Sunday, 2 December 2007

F is for Fusion...

The whole thing with Silks started with a throwaway comment at the end of a hurried posting of my thoughts on the various Worcester Park eateries that I’ve worked my around. "I've yet to try Silks (what is fusion food anyway?) " I wrote. Little did I expect James, the new proprietor of Silks (pictured) to be reading the blog, but he was and threw in his own two penn’orth to the conversation.

Since then, James tells me around half a dozen customers have been in to Silks mentioning the blog (and presumably quite a few others who didn’t mention it) – so it was about time I made it across the threshold myself.

Now I’m quite adventurous when it comes to food, but then again notoriously hard to please. I have a ‘thing’ about bad food and poor service in restaurants. Mrs WP knows this all too well and has grown accustomed to (and developed coping mechanisms for) my notorious fussiness – that has seen me at best kick up the Mother of all fusses and, at worst walk out of one establishment refusing to pay a penny for such appalling service and food.

Looking back I can't really recall what it was that put me off dining at Silks. I think perhaps it was the zebra print chairs that put me off. Then there was the feeling that it looked like a great place for a hen night or an office party, but not for a quiet meal – and by association that it would be great fun but not great food.

I think, though, it was the whole thing about ‘fusion’ – consigned, in my mind at least, to the food-fashion history books, along with nouvelle cuisine and carveries. For a start, there's the problem of what fusion really is – it certainly flies in the face of Gordon Ramsay’s obscenity-filled mantra of simplifying your menus and concentrating on one-f*#king thing.

Were it not for James’ reassurance on this blog that they did have three specialised chefs concentrating on each area of cuisine, I would have gone on assuming that attempting to blend Chinese, Thai and Italian meant being a Jack of all trades and master of none.

Once I had arrived, and unmasked myself as the mysterious Worcester Park blogger, the first challenge was to get to grips with the extensive. By them time I had read through the main courses I had all but forgotten what I’d selected for starters – but better to have too broad a choice than too narrow.

For starter, I opted for scallops wrapped in pancetta with asparagus and cooked in Sake wine, whilst Mrs WP went for the Pan Fried Gyozas Pork Dumplings. For the main course, the delightfully titled ‘Moo Yang’ (that’s char-grilled marinated pork with thai herbs and chilli sauce) and for Mrs WP the somewhat less pronounceable Phad Bal Krapow (stir-fried pork, garlic, basil and chillies, in case you were wondering).

Expectations were high, and I’m pleased to say the food certainly didn’t disappoint. Balancing flavours correctly in any dish, especially those with an oriental influence, is a hard craft to master - get it slightly wrong and one flavour can completely overpower the others. Yet all the dishes we had displayed the perfect balance of and blend of complementary flavours in the meats, the salads and the vegetables - every mouthful seemed to bring with it a new rush of flavour, and no on element was overbearing.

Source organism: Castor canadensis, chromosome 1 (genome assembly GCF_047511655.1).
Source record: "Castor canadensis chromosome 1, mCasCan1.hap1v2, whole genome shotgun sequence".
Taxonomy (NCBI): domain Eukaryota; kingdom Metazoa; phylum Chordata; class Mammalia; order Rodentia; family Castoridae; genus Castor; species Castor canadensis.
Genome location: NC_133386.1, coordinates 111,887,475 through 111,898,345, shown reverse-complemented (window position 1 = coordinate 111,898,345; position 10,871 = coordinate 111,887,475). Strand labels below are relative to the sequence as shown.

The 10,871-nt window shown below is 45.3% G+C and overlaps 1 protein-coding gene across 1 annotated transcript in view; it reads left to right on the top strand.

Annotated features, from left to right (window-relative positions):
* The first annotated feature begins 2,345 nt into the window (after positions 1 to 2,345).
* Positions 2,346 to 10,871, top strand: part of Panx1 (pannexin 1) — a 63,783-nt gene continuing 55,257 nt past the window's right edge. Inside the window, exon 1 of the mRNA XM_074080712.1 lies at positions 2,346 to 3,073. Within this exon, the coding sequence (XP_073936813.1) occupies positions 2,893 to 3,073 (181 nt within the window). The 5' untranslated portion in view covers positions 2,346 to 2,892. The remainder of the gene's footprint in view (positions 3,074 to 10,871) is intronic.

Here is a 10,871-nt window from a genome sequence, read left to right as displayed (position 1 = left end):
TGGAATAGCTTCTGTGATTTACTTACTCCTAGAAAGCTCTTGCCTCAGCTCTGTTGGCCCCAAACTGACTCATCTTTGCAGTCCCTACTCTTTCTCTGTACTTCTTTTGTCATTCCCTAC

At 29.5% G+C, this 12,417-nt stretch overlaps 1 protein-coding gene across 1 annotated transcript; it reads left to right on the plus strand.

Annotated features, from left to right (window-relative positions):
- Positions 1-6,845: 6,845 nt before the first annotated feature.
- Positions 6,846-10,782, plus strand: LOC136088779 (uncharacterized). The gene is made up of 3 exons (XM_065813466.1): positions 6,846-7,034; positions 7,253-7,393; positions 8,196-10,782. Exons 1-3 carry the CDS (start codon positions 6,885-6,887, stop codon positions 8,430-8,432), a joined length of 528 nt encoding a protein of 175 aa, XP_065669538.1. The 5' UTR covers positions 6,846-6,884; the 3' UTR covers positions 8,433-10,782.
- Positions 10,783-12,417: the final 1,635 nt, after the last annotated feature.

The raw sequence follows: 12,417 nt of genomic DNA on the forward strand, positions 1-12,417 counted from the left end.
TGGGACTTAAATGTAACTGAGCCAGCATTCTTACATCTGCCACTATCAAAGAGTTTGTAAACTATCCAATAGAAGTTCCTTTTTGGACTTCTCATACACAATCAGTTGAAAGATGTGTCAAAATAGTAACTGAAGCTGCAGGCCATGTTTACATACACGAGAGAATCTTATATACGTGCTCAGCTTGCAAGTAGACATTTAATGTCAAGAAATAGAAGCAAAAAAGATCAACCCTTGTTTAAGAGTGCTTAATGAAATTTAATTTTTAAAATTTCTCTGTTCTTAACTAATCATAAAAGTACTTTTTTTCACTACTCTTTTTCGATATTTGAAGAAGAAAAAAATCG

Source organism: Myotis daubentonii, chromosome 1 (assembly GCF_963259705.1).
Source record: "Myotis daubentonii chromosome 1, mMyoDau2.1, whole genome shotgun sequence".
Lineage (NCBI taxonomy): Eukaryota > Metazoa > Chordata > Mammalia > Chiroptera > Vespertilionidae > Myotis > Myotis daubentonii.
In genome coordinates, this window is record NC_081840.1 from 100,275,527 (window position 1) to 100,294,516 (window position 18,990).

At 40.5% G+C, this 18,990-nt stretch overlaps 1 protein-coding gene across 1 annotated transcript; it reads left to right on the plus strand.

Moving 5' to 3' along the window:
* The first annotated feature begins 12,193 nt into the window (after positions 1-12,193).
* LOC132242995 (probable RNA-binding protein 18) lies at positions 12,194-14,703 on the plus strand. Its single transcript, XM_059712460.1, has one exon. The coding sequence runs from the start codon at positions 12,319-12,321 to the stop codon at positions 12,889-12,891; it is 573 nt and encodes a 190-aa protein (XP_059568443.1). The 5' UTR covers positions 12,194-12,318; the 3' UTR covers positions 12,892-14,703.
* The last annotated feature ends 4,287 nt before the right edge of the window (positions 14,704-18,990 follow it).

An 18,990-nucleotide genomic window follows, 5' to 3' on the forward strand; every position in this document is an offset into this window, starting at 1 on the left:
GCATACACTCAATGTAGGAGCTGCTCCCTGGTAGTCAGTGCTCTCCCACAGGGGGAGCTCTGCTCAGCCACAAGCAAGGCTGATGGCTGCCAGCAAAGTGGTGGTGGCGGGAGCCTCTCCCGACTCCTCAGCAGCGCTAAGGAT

For Mrs WP, brought up in a land far far away where food comes straight from the field and not the freezer, freshness is a must - so a definite thumbs up for the freshness and flavour of the ingredients at Silks. (Incidentally, it took Mrs WP's feminine insight to notice that, for some reason, the restaurant’s clientele were over 80% women).

Right from James’ initial comment on the blog, his boundless energy and passion for his restaurant was clear, and this was evident on the evening as he enthusiastically worked the floor chatting to the clientele, guiding them through with the somewhat daunting menu choices and filling the place with a clear passion for good service and good food.

James doesn’t shy away from the restaurant’s historic failings – under his management improvements are already underway to the d├ęcor, customer service has been sharpened up and with time the menu will be simplified and honed. Perhaps the ‘fusion’ idea will give way to concentration on one specific area of influence. Most would have no problem with the co-existence of Chinese and Thai, but the Italian aspect to the menu seemed out of character with the predominantly contemporary-Oriental theme, so perhaps that would be the most logical aspect to drop (besides there is already a glut of Italian eateries in Worcester Park).

My New Year’s resolution was to avoid chain restaurants. Granted, some can serve up perfectly good fare, but not for me their blandness, their uniformity and the staff in them who care little for the food or the service they provide. A trip to Silks confirmed my reasoning behind that resolution. What you have in James is a proprietor who has a passion for what his establishment does, and channels that into attention to detail, a fantastic welcome and mouth-wateringly fresh and inviting food.

For flavour, service and quality I can't fault Silks at all. I’m genuinely pleased I made the discovery and will definitely be back again soon. So perhaps next time you pass, you too will look beyond the zebra print chairs. And when you do go in, tell them the Worcester Park blog sent you. ;-)

UPDATE: Silks restaurant closed on January 1st 2009